New research released by the National Bureau of Economic Research provides estimates of the life and death impact of Medicaid expansion. While many researchers have pointed to the improvements to health outcomes, management of health conditions, and quality of life that comes with access to affordable health care for those in need, this data provides new and compelling evidence that the decision to expand Medicaid has a profound affect on the life expectancy of adults living in the coverage gap.
By linking death records and data on program participation and health outcomes across all states, the authors of this new report estimate the impact of Medicaid expansion on the mortality rate of near-elderly adults. Their findings point to a 9.3 percent decline in annual mortality for this age group in those states with Medicaid expansion. The primary reason for the improvement in life expectancy is disease management while under the care of Medicaid.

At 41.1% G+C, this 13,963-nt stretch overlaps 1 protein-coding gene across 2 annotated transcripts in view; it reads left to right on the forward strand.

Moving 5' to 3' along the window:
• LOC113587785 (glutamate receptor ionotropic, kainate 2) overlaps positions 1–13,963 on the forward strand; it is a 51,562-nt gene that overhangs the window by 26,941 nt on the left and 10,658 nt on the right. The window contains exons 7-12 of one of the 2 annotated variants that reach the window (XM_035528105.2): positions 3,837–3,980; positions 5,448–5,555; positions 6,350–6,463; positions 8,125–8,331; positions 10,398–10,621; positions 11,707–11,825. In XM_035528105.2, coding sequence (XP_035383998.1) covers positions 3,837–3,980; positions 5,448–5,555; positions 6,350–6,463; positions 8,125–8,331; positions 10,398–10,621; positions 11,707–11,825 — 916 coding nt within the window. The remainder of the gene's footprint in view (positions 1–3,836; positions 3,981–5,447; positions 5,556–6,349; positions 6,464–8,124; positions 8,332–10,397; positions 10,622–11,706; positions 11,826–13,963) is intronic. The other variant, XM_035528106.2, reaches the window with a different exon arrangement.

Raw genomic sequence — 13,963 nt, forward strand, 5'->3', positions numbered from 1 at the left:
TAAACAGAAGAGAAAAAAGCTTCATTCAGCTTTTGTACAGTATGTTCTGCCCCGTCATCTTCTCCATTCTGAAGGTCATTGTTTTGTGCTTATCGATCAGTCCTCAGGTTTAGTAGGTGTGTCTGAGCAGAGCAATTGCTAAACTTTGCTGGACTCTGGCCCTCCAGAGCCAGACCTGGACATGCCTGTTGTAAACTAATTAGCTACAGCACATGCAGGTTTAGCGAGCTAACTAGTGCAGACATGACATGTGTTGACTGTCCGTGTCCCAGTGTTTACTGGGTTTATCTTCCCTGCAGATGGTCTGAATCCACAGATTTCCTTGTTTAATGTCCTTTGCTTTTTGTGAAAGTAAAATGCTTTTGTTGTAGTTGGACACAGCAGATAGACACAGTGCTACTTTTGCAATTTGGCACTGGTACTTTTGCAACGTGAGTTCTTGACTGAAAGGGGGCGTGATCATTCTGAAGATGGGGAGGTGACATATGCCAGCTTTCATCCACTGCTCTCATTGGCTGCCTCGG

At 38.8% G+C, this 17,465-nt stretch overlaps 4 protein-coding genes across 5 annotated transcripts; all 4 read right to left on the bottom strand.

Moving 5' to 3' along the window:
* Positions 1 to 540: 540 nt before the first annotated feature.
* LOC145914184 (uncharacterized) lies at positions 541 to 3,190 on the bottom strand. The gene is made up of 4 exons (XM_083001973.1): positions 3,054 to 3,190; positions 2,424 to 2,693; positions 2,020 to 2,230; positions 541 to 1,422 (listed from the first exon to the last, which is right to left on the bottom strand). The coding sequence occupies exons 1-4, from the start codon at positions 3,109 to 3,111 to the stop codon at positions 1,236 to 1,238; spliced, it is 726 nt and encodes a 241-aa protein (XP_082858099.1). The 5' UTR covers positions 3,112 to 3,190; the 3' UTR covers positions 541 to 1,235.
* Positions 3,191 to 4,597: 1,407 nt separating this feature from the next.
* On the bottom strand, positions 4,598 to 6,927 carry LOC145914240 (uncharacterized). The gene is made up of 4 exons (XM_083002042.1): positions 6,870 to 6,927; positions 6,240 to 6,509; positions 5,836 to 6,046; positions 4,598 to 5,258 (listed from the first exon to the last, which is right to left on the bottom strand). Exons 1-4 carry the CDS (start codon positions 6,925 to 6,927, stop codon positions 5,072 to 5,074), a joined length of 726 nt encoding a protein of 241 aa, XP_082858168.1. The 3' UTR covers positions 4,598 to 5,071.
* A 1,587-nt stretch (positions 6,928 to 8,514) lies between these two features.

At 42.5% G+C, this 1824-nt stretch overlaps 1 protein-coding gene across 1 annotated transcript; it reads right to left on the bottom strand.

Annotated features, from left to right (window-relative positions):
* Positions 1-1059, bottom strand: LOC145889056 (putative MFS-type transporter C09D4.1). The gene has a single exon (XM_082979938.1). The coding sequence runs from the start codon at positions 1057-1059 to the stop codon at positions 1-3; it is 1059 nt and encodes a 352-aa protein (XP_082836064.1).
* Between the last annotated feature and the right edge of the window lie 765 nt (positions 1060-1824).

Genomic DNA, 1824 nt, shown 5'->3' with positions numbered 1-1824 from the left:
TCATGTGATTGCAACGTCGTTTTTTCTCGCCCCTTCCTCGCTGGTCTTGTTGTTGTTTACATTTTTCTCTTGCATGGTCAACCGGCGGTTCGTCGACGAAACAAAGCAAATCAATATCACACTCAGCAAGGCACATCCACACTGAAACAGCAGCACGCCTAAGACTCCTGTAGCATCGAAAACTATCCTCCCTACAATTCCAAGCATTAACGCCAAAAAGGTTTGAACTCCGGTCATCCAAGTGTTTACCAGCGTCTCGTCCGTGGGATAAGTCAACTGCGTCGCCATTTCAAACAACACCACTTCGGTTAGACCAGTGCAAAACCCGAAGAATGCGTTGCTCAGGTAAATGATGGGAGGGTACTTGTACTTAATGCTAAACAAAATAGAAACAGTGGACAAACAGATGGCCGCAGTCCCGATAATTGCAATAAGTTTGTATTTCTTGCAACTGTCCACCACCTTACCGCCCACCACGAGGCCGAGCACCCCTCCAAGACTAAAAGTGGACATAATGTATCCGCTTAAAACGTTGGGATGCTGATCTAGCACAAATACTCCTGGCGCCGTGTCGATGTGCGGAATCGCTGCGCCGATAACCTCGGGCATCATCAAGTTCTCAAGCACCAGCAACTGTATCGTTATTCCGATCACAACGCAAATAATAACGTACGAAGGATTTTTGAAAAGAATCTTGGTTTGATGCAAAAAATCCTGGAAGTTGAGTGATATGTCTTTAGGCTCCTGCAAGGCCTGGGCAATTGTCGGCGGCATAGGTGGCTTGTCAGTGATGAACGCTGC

In addition to this nationwide comparison, the researchers provide estimates of the number of excessive deaths in North Carolina due to the failure of Medicaid expansion. Three hundred and fifty people in North Carolina died because of the lack of affordable health care coverage. This represents the third highest number of excessive deaths for a state that hasn’t expanded Medicaid behind Texas and Florida.